Another newcomer to the fold is Beedie Luminaries, a scholarship-granting foundation started by Vancouver property developer Ryan Beedie with a $50-million personal donation. That makes the program more philanthropy than strict CSR, but it reflects strongly on the Beedie brand overall. And as with Rogers’ and TD’s scholarships, it’s open to students in any field of study, marking another emerging trend (traditionally, many corporate scholarships have come from the energy and financial sectors, supporting students studying specific fields that feed companies’ own recruiting pipelines).

According to Dr. Thompson at TD, this new focus is less about workforce recruitment and more about meeting student’s changing preferences. “I’m amazed that universities have been able to pivot so fast into fields around environmentalism, social justice, international development,” she says. “All that stuff [is] on the cutting edge of what 17-year-olds care about.”

Scholarships that are not too narrowly focused also make sense for companies looking to connect with a workforce entering a rapidly changing, disruption-prone economy. “Specificity makes less sense today,” says Dr. Jennings. “You see now a generation moving into big data and AI, and in general you see that people are trying to take a broader positioning on what skills and types of employees will be attracted to their firm.”

And, he reiterates, education funding is simply excellent bang for the CSR buck, with just a few thousand dollars generating feel-good stories about helping young Canadians. Ms. Scott concurs: “I think there’s a lot of storytelling benefits that come with them. … A scholarship program is long. You’re supporting a student right out of high school and that creates a real connection with the student.”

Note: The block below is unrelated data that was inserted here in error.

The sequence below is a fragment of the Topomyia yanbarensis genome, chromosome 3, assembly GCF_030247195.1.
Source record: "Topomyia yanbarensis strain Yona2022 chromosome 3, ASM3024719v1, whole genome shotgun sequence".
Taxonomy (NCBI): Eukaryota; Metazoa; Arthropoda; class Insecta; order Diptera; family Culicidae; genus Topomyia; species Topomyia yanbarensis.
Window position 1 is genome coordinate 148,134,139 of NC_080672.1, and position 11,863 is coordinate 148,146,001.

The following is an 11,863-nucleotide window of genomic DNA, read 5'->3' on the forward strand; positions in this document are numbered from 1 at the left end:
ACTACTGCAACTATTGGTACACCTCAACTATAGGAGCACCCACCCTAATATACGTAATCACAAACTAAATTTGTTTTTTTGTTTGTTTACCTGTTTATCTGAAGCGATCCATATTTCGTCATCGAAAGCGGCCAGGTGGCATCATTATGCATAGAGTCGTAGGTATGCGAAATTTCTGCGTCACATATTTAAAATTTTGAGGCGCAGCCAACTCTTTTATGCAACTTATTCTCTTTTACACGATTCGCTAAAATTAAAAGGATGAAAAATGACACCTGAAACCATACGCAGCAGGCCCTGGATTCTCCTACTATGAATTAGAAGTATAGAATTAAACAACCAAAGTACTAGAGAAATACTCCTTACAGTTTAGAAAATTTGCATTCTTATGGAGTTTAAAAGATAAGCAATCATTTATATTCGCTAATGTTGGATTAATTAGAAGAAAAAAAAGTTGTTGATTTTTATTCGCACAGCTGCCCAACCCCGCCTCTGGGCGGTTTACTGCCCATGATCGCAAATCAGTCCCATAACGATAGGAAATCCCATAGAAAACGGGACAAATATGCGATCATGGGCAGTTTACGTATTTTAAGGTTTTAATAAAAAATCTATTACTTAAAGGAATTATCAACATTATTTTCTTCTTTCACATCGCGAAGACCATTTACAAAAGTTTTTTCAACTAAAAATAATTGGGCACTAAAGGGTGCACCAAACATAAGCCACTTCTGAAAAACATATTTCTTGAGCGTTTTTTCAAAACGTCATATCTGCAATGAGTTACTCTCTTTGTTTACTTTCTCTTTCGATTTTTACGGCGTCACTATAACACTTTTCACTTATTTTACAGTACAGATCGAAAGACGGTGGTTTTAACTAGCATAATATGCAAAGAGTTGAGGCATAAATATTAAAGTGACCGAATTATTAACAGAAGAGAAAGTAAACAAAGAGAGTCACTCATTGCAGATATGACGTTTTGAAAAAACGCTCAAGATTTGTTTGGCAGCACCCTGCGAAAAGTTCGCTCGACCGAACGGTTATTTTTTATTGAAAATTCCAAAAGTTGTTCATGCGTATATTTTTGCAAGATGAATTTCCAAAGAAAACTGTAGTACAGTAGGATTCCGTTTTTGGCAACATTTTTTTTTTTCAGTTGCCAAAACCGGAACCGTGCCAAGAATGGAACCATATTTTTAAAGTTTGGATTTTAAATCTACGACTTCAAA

Aube Giroux will attest to that. Today a Nova Scotia-based documentary filmmaker, she was among the first TD Scholars in 1996. She says that the scholarship was vital in funding her education, and in providing opportunities beyond schooling. “I come from a fairly low-income family,” she says, “and without it I would have come out of school with enormous debt, and fewer opportunities to travel and work.” Ms. Giroux took advantage of TD’s offer of summer employment anywhere in the country, which let her live in multiple cities. She even volunteered one summer at a women’s shelter, where TD paid her equivalent wages.

TD actively tries to maintain relationships with its scholarship recipients after graduation, hosting conferences and events and building what Dr. Thompson calls a “network of emerging leaders.” That relationship with Ms. Giroux was tested in 2016, however, when she and 68 other TD Scholars signed an open letter to TD, asking them to withdraw investment in the Dakota Access Pipeline.

Ms. Giroux says she received no pressure from TD, but she thinks younger students, still receiving their scholarships, might have felt more reticent to speak out against the company. Nonetheless, she says, the experience didn’t break the bond with TD: “Despite everything, I still have that, and it’s lasted long after the scholarship itself.”